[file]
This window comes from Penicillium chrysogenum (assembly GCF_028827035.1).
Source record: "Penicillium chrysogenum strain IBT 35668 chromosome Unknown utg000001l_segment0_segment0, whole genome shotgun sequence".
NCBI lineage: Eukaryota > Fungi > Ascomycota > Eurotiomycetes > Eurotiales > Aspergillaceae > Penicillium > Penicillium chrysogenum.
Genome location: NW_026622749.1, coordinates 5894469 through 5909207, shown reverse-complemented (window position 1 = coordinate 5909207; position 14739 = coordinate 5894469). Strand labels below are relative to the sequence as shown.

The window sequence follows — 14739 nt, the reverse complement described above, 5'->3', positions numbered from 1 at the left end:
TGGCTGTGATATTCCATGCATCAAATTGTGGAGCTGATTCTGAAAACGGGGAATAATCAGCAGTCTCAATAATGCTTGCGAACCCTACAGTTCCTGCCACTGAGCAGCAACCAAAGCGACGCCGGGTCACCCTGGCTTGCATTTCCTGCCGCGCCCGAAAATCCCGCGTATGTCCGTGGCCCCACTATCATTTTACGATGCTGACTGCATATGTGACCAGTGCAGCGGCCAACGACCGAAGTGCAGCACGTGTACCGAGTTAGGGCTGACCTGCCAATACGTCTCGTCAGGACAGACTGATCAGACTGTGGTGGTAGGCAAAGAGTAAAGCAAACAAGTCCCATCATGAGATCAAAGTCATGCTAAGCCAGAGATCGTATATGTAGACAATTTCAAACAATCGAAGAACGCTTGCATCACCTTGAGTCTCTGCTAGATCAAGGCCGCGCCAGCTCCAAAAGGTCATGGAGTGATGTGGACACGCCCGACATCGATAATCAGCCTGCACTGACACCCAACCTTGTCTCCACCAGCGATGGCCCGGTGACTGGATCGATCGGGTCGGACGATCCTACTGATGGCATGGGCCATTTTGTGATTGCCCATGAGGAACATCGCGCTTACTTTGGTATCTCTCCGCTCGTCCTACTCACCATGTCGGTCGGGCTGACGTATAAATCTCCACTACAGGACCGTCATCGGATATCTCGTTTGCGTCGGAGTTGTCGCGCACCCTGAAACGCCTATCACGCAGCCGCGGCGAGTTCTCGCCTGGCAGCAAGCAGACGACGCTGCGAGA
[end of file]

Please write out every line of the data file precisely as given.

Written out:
This window comes from Penicillium chrysogenum (assembly GCF_028827035.1).
Source record: "Penicillium chrysogenum strain IBT 35668 chromosome Unknown utg000001l_segment0_segment0, whole genome shotgun sequence".
NCBI lineage: Eukaryota > Fungi > Ascomycota > Eurotiomycetes > Eurotiales > Aspergillaceae > Penicillium > Penicillium chrysogenum.
Genome location: NW_026622749.1, coordinates 5894469 through 5909207, shown reverse-complemented (window position 1 = coordinate 5909207; position 14739 = coordinate 5894469). Strand labels below are relative to the sequence as shown.

The window sequence follows — 14739 nt, the reverse complement described above, 5'->3', positions numbered from 1 at the left end:
TGGCTGTGATATTCCATGCATCAAATTGTGGAGCTGATTCTGAAAACGGGGAATAATCAGCAGTCTCAATAATGCTTGCGAACCCTACAGTTCCTGCCACTGAGCAGCAACCAAAGCGACGCCGGGTCACCCTGGCTTGCATTTCCTGCCGCGCCCGAAAATCCCGCGTATGTCCGTGGCCCCACTATCATTTTACGATGCTGACTGCATATGTGACCAGTGCAGCGGCCAACGACCGAAGTGCAGCACGTGTACCGAGTTAGGGCTGACCTGCCAATACGTCTCGTCAGGACAGACTGATCAGACTGTGGTGGTAGGCAAAGAGTAAAGCAAACAAGTCCCATCATGAGATCAAAGTCATGCTAAGCCAGAGATCGTATATGTAGACAATTTCAAACAATCGAAGAACGCTTGCATCACCTTGAGTCTCTGCTAGATCAAGGCCGCGCCAGCTCCAAAAGGTCATGGAGTGATGTGGACACGCCCGACATCGATAATCAGCCTGCACTGACACCCAACCTTGTCTCCACCAGCGATGGCCCGGTGACTGGATCGATCGGGTCGGACGATCCTACTGATGGCATGGGCCATTTTGTGATTGCCCATGAGGAACATCGCGCTTACTTTGGTATCTCTCCGCTCGTCCTACTCACCATGTCGGTCGGGCTGACGTATAAATCTCCACTACAGGACCGTCATCGGATATCTCGTTTGCGTCGGAGTTGTCGCGCACCCTGAAACGCCTATCACGCAGCCGCGGCGAGTTCTCGCCTGGCAGCAAGCAGACGACGCTGCGAGA